The way it works is that five banks bid amongst each other until their supply and demand between them hits equilibrium. Then they publish the price for the rest of us mortals. Heck the process is even called ‘fixing’. You couldn’t make it any clearer if you tried. The five banks even own the London Gold Market Fixing company which does all this, but has no permanent employees. Hmm.
The problem is, with derivatives dominating the gold market, the five banks can make a whopping profit by adjusting their bids or leaking information to traders. It was the same with LIBOR, which turned out to be an enormous rort for corrupt traders.
Back in political Europe, nothing is fixed. Nobody is actually implementing austerity, as my friend Chris Leithner will be talking about at the Mises Seminar, Greece remains in a disastrous budget position, and there’s a spat between the Germans and Spanish over bank stress tests. Does all that sound familiar?
The banks stress tests are a typical example of how politics is suspending economics and reality, as we mentioned above. You see, Spanish banks hold a bundle of Spanish sovereign debt. German banks hold a bundle of Spanish mortgage securities. Both want to show the market their banking systems are sound, which they aren’t.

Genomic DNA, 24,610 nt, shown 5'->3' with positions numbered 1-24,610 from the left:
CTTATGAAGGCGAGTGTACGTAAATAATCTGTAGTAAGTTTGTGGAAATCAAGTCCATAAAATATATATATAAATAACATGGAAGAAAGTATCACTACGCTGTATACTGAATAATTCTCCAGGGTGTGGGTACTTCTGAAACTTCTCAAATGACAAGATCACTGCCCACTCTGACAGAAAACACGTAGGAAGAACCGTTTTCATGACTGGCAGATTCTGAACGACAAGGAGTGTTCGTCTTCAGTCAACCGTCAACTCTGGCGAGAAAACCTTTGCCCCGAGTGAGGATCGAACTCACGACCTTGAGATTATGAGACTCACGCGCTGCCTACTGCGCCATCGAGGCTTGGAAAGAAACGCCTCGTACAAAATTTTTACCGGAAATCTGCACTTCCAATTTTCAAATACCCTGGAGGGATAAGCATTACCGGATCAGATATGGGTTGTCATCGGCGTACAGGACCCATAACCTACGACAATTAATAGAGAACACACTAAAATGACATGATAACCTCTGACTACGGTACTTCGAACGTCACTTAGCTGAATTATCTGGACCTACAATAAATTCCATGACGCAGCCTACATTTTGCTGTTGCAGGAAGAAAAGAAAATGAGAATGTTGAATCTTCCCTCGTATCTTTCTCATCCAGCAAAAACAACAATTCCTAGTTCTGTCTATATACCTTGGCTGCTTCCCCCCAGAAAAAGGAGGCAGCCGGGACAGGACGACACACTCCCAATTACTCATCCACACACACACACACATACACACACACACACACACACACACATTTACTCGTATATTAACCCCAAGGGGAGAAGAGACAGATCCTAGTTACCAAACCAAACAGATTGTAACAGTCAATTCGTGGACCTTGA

So they create a stress test for the banks. The Spanish want the stress tests to be tough to show that the German banking system is actually just as in trouble as the Spanish. The Germans want a slack test, to avoid embarrassment, but if the Spanish are going to be difficult, they want Spanish bonds to be subject to valuation as well. Right now, government debt is considered ‘risk free’. Changing that would put the Spanish back at a disadvantage.
In the midst of the spat, any reference to actual risk is lost. It’s entirely about appearances.
But appearances can be very insightful sometimes. Take this hilarious statement from ECB President Mario Draghi from a few weeks ago talking about the bank stress tests: ‘Banks do need to fail to prove the credibility of the exercise.’ That’s practically an admission that the European banking system would be in deep trouble if another financial crisis hit. And this time, who can afford to do the bailing out? The pope?